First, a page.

To deploy a Julia program on AWS Lambda currently involves making a custom Docker Image. Recently, Amazon announced the ability to create a Custom Runtime, which lowers the barrier to entry. However, their tutorial is quite lacking and they mostly seem to be partnering with companies?
Does anyone know how difficult it is to make a Custom Runtime? Alternatively, are there any plans to partner with AWS Lambda?
I’ve looked into this a bit; I don’t think it will be too bad to create a julia-based custom runtime, along with “layers” for popular packages. I’ll probably be playing around with creating the julia runtime this week a bit.
Please let me know if there’s any way I can help with this. I looked at the documentation and was absolutely baffled.
I am currently at the AWS London User Group - a report back on re:Invent
The speaker is discussign these custom runtime - GO, Rust, cobol(!) C++
But no mention of Julia. Its a high level overview, so no mention of how hard it is to create a specific one for Julia.
the talk is by Danilo Poccia, Principal Evangelist Serverless, AWS
I will ask if the slides are available.
Count me in for testing too @Seanny123 @quinnj
I talked with Danilo after the meeting, he thinks it should be easy to create a custom runtime for Julia. Not much time to talk, but mentioned a bootstrap process.
I dont know how this would fit in with Julias package structure - maybe we woudl need a different runtime for each mix of packages we need - to be seen when the rubber hits the road of course.
This line reads as if it was taken from some dystopian SciFi book…
This is a good seed! However, I’m still confused by the set of invocations and how to handle them.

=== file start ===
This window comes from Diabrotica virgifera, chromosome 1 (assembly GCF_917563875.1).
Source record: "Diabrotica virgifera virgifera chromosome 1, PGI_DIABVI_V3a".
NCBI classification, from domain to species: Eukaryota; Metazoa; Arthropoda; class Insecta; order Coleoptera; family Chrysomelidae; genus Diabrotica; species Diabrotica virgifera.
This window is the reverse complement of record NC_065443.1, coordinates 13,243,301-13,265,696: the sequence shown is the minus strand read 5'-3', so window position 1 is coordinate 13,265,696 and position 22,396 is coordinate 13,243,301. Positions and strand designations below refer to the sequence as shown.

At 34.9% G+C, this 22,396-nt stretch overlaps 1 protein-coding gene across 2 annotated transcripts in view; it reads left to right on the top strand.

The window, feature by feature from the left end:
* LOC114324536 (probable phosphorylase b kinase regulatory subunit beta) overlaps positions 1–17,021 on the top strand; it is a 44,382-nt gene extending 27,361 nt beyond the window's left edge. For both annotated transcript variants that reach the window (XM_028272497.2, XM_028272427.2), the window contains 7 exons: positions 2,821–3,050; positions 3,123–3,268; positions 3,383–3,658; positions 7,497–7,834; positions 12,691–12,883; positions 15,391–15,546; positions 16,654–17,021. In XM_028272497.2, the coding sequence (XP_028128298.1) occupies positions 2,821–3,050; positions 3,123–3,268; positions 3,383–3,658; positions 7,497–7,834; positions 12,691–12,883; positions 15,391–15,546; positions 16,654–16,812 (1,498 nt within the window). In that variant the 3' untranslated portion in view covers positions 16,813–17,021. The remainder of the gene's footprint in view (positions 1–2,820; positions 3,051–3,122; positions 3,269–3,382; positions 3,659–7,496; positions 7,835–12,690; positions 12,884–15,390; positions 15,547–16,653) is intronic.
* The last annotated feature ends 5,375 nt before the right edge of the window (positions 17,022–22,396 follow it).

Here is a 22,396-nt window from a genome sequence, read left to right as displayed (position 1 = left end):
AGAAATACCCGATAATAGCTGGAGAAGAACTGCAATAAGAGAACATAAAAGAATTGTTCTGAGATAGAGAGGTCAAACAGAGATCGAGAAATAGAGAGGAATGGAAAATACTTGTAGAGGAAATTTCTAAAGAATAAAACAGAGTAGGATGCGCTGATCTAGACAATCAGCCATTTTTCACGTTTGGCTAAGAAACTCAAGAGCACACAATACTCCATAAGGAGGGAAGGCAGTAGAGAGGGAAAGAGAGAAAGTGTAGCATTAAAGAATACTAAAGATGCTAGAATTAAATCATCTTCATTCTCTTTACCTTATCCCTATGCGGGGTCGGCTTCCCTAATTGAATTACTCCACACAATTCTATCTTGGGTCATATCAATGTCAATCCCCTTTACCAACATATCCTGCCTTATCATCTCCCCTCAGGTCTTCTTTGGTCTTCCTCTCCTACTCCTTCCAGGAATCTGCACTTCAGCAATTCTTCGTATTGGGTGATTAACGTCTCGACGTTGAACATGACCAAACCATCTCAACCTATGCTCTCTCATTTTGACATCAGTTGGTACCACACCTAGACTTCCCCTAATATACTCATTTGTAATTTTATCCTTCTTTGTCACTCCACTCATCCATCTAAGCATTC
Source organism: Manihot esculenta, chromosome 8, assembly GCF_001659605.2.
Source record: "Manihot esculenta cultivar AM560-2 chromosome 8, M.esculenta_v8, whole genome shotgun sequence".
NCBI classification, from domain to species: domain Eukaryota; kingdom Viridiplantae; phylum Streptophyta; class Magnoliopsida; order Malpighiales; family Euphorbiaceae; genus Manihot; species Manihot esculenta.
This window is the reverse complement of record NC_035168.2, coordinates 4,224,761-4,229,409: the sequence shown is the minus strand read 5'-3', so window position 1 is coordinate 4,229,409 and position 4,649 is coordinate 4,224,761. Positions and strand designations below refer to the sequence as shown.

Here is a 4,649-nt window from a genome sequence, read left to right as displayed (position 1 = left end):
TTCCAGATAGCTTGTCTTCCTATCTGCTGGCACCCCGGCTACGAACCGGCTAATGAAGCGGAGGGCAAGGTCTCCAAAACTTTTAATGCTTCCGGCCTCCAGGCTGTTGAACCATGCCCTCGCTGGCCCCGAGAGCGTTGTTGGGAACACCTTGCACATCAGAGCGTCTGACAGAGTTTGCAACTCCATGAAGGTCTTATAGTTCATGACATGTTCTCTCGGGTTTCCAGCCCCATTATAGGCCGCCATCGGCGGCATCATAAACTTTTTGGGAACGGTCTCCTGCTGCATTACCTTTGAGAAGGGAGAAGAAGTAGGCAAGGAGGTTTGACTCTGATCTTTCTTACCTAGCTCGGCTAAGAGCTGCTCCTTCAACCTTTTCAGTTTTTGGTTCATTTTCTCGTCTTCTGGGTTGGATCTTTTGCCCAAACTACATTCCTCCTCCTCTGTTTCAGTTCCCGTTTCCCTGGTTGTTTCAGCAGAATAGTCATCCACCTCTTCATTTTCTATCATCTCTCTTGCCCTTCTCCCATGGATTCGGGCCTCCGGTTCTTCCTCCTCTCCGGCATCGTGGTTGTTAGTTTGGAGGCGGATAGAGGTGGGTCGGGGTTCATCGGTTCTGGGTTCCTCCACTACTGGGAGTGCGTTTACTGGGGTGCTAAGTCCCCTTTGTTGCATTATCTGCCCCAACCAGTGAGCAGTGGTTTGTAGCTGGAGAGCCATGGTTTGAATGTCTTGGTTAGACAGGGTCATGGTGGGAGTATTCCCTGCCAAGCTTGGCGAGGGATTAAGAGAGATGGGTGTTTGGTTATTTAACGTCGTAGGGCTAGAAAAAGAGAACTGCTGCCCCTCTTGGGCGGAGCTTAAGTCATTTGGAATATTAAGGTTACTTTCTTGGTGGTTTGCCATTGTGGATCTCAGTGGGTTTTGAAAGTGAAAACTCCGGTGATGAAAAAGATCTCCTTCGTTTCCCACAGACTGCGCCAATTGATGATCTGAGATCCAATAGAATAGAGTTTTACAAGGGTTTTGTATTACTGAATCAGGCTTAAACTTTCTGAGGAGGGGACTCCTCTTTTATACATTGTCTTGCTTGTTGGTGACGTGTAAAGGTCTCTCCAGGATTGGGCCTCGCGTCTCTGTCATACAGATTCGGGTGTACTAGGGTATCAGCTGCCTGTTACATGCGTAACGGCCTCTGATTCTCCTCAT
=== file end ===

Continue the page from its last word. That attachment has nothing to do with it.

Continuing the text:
An experimental AWS lambda runtime for Julia can be found in https://github.com/FugroRoames/aws-lambda-julia-runtime
Thanks to my co-worker’s heroic efforts, we managed to update your run-time to Julia 1.0. We’ll update the instructions and provide background on how the steps required in the future.
The link doesn’t work for me.
Sorry, I didn’t realize the project was private. I’ve made it public now.
Current issues still being worked on:
- Telling Julia where to find packages
- Resolving bugs we haven’t noticed yet…
I would be relly interested in hearing more about your (and others’) experiences. I understand you weren’t quite successful in the end @Seanny123? What were the remaining problems? How did it work apart from these?
We got Hello World going, but communication was impossible due to being unable to import
Http.jl. It existed. It seemed to be in the expected place, however Julia could not find it.
Has anyone had any more luck with this yet? I have been using
samoconnor/AWSLambda.jl but would like to use my Julia1. code.
I’ve been working on this a bit using your code as a start @Seanny123. The main problem I’ve run into is the AWS limit on the size of the zip. The runtime zipped is ~70MB, but AWS requires a max of 50MB. Were you able to shrink the size down any further?
I thought AWS Lambda “layers” had different limits than functions? I think that’s why we were able to run our layer despite the larger size.
Hmmm, yeah, that’s what I thought too. But
aws lambda publish-layer-version --layer-name julia-runtime --zip-file fileb://packaging/julia-v1.zip
An error occurred (RequestEntityTooLargeException) when calling the PublishLayerVersion operation: Request must be smaller than 69905067 bytes for the PublishLayerVersion operation
Actually, this limit seems to be for direct zip-upload only. The limit is removed if we put the zip file in s3 and point to the zip file in s3.